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  #101  
Old 06-09-2011, 12:47 AM
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Originally Posted by Poisonshady313 View Post
On a probably less important note... did you notice that Matthew said "Then what was spoken by Jeremiah the prophet was fulfilled" while showing me that the text is supposed to be from Zechariah? Another indication that the gospel writer was inept, or he expected his audience to be.


Let me show you the artscroll version of the passage at hand:

I said to the people "If it is proper in your eyes, give Me My fee, and if not refrain." So they weighed out My fee: thirty silver coins. The Lord said to me, "Throw it to the treasurer of the Precious Stronghold, which I have divested from them." So I threw it into the Temple of the Lord, to the treasurer.


This is one of those that isn't even a prophecy, much less a messianic prophecy.

I request that you give this whole chapter a good read, and come to me with questions you may have about it.

Zechariah - Chapter 11 - Tanakh Online - Torah - Bible
What happened to the mention of the potter?
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  #102  
Old 06-09-2011, 01:13 AM
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Originally Posted by Junglej25 View Post
What happened to the mention of the potter?
There is none.

Interesting, no?
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  #103  
Old 06-09-2011, 01:33 AM
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Originally Posted by Junglej25 View Post
As always, a compelling apologetic exists to explain all





Apologetics Press - Who was Matthew Quoting?

Who was Matthew Quoting?

by Dave Miller, Ph.D.
Eric Lyons, M.Min.

After reporting in his gospel account about Judas’ suicide and the purchase of the potter’s field, Matthew quoted from the prophets as he had done many times prior to chapter 27. He wrote: “Then was fulfilled what was spoken by Jeremiah the prophet, saying, ‘And they took the thirty pieces of silver, the value of Him who was priced, whom they of the children of Israel priced, and gave them for the potter’s field, as the Lord directed me’ ” (27:9-10). For centuries, these two verses have been contemplated by Christians and criticized by skeptics. The alleged problem with this passage, as one modern-day critic noted, is that “this is not a quote from Jeremiah, but a misquote of Zechariah” (Wells, 2001). Skeptics purport that Matthew misused Zechariah 11:12-13, and then mistakenly attributed the quotation to Jeremiah. Sadly, even some Christians have advocated this idea (see Cukrowski, et al., 2002, p. 40). What can be said of the matter?
As with all alleged contradictions, critics and skeptics should have investigated further (i.e., study with diligence and handle the Scriptures correctly—2 Timothy 2:15) before making such boisterous claims that Matthew mishandled the prophets’ words. Three considerations help clarify the situation. First, notice carefully that Matthew did not say that Jeremiah wrote this particular prophecy; rather, he indicated that this prophecy was spoken by Jeremiah. Similar to how Paul’s quotation of Jesus (recorded in Acts 20:35—“It is more blessed to give than to receive”) was from something Jesus verbally stated that never was recorded by one of the gospel writers, it may be that Jeremiah once spoke the prophecy in question, but never had Baruch, his amanuensis, put it in written form. Truly, one should not automatically expect to find a written account of a prophecy when the New Testament writer mentions it as having been spoken. Also, it should not be surprising to us if the Holy Spirit saw fit to inspire Jeremiah to speak these words, and then a few years later to inspire Zechariah to put a similar sentiment in written form.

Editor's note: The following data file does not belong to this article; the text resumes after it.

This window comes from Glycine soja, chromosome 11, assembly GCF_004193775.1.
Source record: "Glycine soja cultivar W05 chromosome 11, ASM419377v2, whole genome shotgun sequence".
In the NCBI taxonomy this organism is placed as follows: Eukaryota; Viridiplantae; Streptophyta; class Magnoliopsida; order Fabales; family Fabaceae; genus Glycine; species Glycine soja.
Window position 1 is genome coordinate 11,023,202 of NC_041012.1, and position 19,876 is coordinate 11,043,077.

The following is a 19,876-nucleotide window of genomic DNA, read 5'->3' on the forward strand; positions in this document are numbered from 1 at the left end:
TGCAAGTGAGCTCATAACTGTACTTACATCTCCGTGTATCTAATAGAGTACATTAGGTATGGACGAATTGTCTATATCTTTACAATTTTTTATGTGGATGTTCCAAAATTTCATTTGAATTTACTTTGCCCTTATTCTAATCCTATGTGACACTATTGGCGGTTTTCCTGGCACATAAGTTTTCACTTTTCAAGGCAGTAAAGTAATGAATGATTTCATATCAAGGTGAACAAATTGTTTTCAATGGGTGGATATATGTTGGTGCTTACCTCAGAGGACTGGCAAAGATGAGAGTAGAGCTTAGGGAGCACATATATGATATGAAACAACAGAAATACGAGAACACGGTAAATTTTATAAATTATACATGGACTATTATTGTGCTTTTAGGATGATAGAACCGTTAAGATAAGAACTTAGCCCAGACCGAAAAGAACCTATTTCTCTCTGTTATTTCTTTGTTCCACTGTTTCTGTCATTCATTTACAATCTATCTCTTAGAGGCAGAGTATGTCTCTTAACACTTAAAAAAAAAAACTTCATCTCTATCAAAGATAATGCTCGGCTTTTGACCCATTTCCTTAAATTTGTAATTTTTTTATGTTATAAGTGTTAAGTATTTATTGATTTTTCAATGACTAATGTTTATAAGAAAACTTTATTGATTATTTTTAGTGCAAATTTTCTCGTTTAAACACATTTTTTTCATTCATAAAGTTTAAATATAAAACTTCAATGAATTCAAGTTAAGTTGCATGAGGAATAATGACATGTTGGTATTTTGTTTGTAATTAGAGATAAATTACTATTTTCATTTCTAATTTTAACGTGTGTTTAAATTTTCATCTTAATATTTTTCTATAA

Second, in Jesus’ day, rabbinical practice entailed identifying quotations by the name of the first book in a group of books that had been clustered by literary genre. Writing in the journal Bibliotheca Sacra over a half a century ago, Charles Feinberg commented on this point, saying, “The Talmudic tradition [e.g., Baba Bathra 14b—DM/EL] shows that the prophetic writings in order of their place in the sacred books was Jeremiah, Ezekiel, Isaiah, etc. This order is found in many Hebrew MSS…. Matthew, then quoted the passage as from the roll of the prophets, which roll is cited by the first book” (1945, p. 72). Furthermore, in all of the quotations from Zechariah in the New Testament, no mention is ever made of his name in conjunction with the prophecies (cf. Matthew 21:4; 26:31; John 12:14; 19:37). Thus, it is logical to conclude that Matthew merely referred to this whole division of the Old Testament by naming its first book (Jeremiah), just as Jesus referred to the “writings” section of the Old Testament by the name of its first book, Psalms (Luke 24:44). Jeremiah could have served as the designation for quotations from any of the included books. (Another example is found in Mark 1:2-3 where Isaiah 40:3 and Malachi 3:1 are blended and attributed to Isaiah.)